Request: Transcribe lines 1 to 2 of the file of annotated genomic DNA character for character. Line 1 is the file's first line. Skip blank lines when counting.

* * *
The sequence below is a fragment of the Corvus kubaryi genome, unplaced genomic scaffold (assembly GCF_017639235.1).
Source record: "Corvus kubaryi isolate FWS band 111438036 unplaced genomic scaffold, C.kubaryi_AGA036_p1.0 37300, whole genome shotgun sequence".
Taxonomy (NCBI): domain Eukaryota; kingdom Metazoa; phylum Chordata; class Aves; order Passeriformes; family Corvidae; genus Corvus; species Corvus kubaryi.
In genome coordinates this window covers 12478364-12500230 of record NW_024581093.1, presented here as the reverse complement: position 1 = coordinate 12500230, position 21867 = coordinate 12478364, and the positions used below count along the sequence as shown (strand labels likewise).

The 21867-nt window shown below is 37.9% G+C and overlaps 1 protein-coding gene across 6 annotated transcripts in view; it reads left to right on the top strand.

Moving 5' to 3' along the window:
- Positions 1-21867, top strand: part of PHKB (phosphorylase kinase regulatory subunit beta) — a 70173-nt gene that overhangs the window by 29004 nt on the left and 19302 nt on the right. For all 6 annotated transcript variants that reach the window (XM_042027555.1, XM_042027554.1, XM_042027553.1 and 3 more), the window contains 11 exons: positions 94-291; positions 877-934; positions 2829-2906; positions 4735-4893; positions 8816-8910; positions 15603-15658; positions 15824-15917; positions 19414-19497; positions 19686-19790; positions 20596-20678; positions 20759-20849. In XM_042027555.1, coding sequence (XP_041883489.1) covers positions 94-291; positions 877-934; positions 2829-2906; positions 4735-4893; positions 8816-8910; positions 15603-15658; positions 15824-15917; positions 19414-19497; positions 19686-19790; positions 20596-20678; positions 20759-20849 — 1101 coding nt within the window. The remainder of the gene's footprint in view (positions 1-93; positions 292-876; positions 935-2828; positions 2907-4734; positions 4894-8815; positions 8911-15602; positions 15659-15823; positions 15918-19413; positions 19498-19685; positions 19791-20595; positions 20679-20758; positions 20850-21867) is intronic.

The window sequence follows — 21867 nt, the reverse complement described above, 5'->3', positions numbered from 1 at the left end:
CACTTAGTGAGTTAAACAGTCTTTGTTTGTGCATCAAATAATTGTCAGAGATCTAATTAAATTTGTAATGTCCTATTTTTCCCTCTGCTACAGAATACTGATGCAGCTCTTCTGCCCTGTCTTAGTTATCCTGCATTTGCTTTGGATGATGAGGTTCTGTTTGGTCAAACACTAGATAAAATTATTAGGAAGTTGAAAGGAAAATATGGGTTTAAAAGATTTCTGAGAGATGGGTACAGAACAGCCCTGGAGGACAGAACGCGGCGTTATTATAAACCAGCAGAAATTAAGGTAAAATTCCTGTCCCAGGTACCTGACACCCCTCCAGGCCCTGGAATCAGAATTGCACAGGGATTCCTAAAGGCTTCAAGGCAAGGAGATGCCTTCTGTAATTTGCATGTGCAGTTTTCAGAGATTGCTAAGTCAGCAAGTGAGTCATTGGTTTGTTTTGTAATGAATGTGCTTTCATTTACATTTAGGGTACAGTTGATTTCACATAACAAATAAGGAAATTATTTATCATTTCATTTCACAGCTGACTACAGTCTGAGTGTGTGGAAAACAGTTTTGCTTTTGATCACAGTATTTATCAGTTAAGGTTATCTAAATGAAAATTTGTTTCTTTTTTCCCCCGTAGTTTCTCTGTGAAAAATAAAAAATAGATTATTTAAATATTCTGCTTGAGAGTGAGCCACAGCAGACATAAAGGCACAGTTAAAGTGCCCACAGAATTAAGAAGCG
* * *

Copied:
The sequence below is a fragment of the Corvus kubaryi genome, unplaced genomic scaffold (assembly GCF_017639235.1).
Source record: "Corvus kubaryi isolate FWS band 111438036 unplaced genomic scaffold, C.kubaryi_AGA036_p1.0 37300, whole genome shotgun sequence".